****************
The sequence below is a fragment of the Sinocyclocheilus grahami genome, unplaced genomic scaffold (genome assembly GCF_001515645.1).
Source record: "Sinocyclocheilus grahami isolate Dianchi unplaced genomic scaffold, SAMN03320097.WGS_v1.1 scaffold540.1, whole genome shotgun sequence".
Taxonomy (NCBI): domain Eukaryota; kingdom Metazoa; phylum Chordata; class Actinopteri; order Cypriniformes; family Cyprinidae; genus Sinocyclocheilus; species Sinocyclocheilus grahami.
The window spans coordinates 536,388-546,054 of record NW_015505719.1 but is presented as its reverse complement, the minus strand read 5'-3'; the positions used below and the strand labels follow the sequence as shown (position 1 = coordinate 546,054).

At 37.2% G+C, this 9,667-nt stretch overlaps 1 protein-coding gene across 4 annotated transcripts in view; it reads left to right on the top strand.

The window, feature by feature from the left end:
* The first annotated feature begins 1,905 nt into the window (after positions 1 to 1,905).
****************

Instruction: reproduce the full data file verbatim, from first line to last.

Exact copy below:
The sequence below is a fragment of the Sinocyclocheilus grahami genome, unplaced genomic scaffold (genome assembly GCF_001515645.1).
Source record: "Sinocyclocheilus grahami isolate Dianchi unplaced genomic scaffold, SAMN03320097.WGS_v1.1 scaffold540.1, whole genome shotgun sequence".
Taxonomy (NCBI): domain Eukaryota; kingdom Metazoa; phylum Chordata; class Actinopteri; order Cypriniformes; family Cyprinidae; genus Sinocyclocheilus; species Sinocyclocheilus grahami.
The window spans coordinates 536,388-546,054 of record NW_015505719.1 but is presented as its reverse complement, the minus strand read 5'-3'; the positions used below and the strand labels follow the sequence as shown (position 1 = coordinate 546,054).

At 37.2% G+C, this 9,667-nt stretch overlaps 1 protein-coding gene across 4 annotated transcripts in view; it reads left to right on the top strand.

The window, feature by feature from the left end:
* The first annotated feature begins 1,905 nt into the window (after positions 1 to 1,905).